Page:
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Fertility and Income

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  • T. Paul Schultz

    () (Economic Growth Center, Yale University)

Abstract

There is an inverse association between income per adult and fertility among countries, and across households this inverse association is also often observed. Many studies find fertility is lower among better educated women and is often higher among women whose families own more land and assets. What do we know about the social consequences of events and policies that change fertility, if they are independent of parent preferences for children or the economic conditions which account for much of the variation in parent lifetime fertility? These effects of exogenous fertility change on the health and welfare of children can are assessed from Kenyan household survey data by analysis of the consequences of twins, and the effect of avoiding unanticipated fertility appears to have a larger beneficial effect on the body mass index or health status of children in the family than would be expected due to variation in fertility which is accounted for by parent education and household land.

Suggested Citation

  • T. Paul Schultz, 2005. "Fertility and Income," Working Papers 925, Economic Growth Center, Yale University.
  • Handle: RePEc:egc:wpaper:925
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    File URL: http://www.econ.yale.edu/growth_pdf/cdp925.pdf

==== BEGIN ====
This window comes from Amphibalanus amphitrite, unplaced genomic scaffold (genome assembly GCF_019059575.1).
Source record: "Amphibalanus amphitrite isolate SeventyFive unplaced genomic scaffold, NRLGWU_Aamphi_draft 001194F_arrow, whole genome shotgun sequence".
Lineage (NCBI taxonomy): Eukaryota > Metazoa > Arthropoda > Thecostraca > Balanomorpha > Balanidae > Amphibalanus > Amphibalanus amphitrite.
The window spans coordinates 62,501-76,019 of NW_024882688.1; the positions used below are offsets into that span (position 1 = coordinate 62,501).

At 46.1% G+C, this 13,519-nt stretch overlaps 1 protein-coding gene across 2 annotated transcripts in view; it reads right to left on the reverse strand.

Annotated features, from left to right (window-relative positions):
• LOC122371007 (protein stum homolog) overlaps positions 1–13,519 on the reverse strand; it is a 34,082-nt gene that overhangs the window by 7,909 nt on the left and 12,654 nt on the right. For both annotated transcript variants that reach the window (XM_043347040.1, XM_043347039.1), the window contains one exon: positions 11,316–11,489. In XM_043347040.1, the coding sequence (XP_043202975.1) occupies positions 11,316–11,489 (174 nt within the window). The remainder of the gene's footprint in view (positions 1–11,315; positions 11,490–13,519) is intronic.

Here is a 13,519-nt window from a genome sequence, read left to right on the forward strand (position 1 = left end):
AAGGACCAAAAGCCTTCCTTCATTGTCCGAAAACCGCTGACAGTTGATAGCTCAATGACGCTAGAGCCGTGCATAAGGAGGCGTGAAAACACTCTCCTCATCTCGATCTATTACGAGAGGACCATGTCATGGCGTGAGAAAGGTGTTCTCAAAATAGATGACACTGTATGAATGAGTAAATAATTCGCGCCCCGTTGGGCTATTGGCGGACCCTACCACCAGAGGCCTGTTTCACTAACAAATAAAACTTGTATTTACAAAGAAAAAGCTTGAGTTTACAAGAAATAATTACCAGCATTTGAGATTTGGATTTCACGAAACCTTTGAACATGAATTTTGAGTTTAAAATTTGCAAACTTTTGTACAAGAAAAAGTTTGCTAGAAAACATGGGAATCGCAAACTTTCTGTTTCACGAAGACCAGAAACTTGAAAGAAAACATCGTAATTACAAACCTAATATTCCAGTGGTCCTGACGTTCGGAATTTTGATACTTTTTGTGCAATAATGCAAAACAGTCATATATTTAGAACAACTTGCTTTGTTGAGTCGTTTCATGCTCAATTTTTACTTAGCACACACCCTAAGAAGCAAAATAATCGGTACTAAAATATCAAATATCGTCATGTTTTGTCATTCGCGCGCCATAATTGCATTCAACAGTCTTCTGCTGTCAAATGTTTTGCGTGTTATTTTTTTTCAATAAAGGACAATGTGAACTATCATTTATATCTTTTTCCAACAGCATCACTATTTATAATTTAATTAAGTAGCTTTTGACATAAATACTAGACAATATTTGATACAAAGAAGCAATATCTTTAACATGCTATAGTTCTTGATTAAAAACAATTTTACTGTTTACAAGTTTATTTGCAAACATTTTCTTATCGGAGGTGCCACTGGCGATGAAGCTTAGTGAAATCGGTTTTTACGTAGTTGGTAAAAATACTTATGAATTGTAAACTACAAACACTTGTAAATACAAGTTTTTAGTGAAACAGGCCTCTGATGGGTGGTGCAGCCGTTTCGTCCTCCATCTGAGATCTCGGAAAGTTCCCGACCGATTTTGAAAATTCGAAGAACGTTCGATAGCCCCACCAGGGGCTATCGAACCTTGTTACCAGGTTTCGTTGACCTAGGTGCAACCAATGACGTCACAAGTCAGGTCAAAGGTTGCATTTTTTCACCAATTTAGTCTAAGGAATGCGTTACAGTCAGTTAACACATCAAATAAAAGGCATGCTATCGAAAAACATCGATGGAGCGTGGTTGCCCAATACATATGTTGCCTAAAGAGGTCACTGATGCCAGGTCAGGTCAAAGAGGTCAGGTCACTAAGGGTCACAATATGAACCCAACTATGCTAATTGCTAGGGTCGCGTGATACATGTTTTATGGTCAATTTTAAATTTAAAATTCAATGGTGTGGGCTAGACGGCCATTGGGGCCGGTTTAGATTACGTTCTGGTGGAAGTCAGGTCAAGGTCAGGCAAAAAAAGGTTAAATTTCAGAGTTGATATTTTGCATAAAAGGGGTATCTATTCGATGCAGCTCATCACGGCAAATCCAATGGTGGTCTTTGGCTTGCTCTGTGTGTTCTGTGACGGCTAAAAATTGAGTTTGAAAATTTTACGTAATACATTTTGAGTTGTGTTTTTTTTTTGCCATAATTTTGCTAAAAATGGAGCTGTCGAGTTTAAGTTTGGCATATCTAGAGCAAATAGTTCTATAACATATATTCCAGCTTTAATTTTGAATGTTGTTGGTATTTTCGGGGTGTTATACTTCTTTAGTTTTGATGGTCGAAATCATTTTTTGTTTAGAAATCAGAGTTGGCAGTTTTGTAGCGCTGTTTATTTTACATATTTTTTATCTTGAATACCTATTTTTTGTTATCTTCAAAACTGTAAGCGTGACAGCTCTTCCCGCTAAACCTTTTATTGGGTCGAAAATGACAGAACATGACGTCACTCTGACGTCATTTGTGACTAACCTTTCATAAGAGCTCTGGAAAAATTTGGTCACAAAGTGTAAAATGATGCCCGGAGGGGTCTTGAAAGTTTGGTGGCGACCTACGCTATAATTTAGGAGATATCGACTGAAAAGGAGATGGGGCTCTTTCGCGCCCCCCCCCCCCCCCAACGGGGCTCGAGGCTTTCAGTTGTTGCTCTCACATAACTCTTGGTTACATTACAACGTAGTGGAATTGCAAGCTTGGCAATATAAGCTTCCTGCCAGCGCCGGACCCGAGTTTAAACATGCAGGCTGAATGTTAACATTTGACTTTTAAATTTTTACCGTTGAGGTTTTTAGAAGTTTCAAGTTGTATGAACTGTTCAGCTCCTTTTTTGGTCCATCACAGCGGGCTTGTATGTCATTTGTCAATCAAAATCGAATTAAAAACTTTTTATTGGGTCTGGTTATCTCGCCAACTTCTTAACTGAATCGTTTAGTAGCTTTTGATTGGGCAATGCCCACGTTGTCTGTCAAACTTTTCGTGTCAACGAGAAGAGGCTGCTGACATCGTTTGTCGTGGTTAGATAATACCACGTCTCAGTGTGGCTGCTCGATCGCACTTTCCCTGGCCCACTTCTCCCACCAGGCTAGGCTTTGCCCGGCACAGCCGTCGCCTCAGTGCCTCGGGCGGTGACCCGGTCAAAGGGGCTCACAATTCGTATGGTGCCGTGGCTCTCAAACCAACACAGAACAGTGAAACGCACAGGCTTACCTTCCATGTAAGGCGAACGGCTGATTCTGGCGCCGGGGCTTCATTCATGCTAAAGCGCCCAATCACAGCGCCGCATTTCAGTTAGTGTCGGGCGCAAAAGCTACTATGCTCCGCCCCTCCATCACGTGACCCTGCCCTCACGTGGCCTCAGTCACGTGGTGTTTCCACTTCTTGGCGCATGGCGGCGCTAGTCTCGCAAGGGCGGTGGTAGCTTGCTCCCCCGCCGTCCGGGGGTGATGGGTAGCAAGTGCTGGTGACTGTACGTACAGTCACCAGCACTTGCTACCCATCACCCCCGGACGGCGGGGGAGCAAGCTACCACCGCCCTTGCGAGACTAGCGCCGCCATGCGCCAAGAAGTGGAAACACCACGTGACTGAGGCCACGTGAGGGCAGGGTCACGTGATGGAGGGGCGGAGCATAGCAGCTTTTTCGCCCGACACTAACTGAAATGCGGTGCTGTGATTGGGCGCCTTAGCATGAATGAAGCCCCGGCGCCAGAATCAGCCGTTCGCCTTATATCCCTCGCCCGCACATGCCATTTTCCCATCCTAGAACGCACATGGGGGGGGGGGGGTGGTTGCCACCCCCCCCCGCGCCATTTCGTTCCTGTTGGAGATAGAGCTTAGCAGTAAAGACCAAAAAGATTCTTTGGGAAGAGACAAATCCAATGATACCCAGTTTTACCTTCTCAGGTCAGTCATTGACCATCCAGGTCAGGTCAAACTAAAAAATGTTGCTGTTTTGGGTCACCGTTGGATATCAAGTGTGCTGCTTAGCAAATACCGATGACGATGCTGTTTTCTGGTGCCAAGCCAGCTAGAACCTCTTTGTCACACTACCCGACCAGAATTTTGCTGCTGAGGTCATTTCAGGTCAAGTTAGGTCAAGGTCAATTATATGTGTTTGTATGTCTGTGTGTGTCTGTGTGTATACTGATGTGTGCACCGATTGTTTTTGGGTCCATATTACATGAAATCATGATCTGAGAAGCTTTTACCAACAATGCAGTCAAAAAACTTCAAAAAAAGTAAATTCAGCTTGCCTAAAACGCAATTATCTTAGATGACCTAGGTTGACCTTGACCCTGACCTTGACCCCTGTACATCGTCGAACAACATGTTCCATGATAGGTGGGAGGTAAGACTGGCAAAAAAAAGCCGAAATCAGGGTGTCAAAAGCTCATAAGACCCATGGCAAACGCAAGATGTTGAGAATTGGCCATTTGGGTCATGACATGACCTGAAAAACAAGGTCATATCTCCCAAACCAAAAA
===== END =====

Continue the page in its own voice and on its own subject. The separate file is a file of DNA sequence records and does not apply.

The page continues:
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    References listed on IDEAS

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    1. Gary S. Becker & H. Gregg Lewis, 1974. "Interaction between Quantity and Quality of Children," NBER Chapters,in: Economics of the Family: Marriage, Children, and Human Capital, pages 81-90 National Bureau of Economic Research, Inc.
    2. Theodore W. Schultz, 1974. "Fertility and Economic Values," NBER Chapters,in: Economics of the Family: Marriage, Children, and Human Capital, pages 3-22 National Bureau of Economic Research, Inc.
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    Cited by:

    1. Mohammed Sabihuddin Butt & Haroon Jamal, 1993. "Determinants of Marital Fertility in Pakistan: An Application of the "Synthesis Framework"," The Pakistan Development Review, Pakistan Institute of Development Economics, vol. 32(2), pages 199-220.
    2. Paweenawat, Sasiwimon Warunsiri & McNown, Robert, 2014. "The determinants of income inequality in Thailand: A synthetic cohort analysis," Journal of Asian Economics, Elsevier, vol. 31, pages 10-21.
    3. Aassve, Arnstein & Kedir, Abbi & Weldegebriel, Habtu Tadesse, 2006. "State dependence and causal feedback of poverty and fertility in Ethiopia," ISER Working Paper Series 2006-30, Institute for Social and Economic Research.
    4. Hassan Zaky & Rebeca Wong & Ismail Sirageldin, 1993. "Testing for the Onset of Fertility Decline: An Illustration with the Case of Egypt," The Pakistan Development Review, Pakistan Institute of Development Economics, vol. 32(3), pages 285-301.

    More about this item

    Keywords

    Sources of Fertility Decline; Twins; Child Health; Kenya;

    JEL classification:

    • J13 - Labor and Demographic Economics - - Demographic Economics - - - Fertility; Family Planning; Child Care; Children; Youth
    • I32 - Health, Education, and Welfare - - Welfare, Well-Being, and Poverty - - - Measurement and Analysis of Poverty
    • I12 - Health, Education, and Welfare - - Health - - - Health Behavior

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